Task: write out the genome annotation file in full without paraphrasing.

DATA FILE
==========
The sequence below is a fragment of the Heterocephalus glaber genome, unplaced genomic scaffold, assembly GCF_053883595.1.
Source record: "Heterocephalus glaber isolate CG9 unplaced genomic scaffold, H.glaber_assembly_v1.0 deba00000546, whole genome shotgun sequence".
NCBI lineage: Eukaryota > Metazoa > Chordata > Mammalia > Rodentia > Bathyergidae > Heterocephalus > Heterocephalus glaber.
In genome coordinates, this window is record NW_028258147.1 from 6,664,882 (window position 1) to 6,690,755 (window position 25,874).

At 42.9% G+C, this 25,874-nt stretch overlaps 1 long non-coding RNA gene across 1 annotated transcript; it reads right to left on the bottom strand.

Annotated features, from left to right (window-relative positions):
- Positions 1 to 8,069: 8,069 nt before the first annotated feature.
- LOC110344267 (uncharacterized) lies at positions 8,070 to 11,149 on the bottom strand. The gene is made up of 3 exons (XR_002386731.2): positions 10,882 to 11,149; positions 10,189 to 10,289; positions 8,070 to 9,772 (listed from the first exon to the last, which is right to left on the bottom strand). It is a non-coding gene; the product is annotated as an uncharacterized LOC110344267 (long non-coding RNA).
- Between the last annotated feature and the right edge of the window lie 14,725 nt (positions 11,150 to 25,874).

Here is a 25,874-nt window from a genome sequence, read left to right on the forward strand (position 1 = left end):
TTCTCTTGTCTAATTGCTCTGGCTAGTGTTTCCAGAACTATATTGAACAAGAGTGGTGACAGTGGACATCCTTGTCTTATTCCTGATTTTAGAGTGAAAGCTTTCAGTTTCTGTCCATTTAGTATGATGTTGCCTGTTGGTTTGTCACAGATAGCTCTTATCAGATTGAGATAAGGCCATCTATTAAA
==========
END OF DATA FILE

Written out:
The sequence below is a fragment of the Heterocephalus glaber genome, unplaced genomic scaffold, assembly GCF_053883595.1.
Source record: "Heterocephalus glaber isolate CG9 unplaced genomic scaffold, H.glaber_assembly_v1.0 deba00000546, whole genome shotgun sequence".
NCBI lineage: Eukaryota > Metazoa > Chordata > Mammalia > Rodentia > Bathyergidae > Heterocephalus > Heterocephalus glaber.
In genome coordinates, this window is record NW_028258147.1 from 6,664,882 (window position 1) to 6,690,755 (window position 25,874).

At 42.9% G+C, this 25,874-nt stretch overlaps 1 long non-coding RNA gene across 1 annotated transcript; it reads right to left on the bottom strand.

Annotated features, from left to right (window-relative positions):
- Positions 1 to 8,069: 8,069 nt before the first annotated feature.
- LOC110344267 (uncharacterized) lies at positions 8,070 to 11,149 on the bottom strand. The gene is made up of 3 exons (XR_002386731.2): positions 10,882 to 11,149; positions 10,189 to 10,289; positions 8,070 to 9,772 (listed from the first exon to the last, which is right to left on the bottom strand). It is a non-coding gene; the product is annotated as an uncharacterized LOC110344267 (long non-coding RNA).
- Between the last annotated feature and the right edge of the window lie 14,725 nt (positions 11,150 to 25,874).

Here is a 25,874-nt window from a genome sequence, read left to right on the forward strand (position 1 = left end):
TTCTCTTGTCTAATTGCTCTGGCTAGTGTTTCCAGAACTATATTGAACAAGAGTGGTGACAGTGGACATCCTTGTCTTATTCCTGATTTTAGAGTGAAAGCTTTCAGTTTCTGTCCATTTAGTATGATGTTGCCTGTTGGTTTGTCACAGATAGCTCTTATCAGATTGAGATAAGGCCATCTATTAAA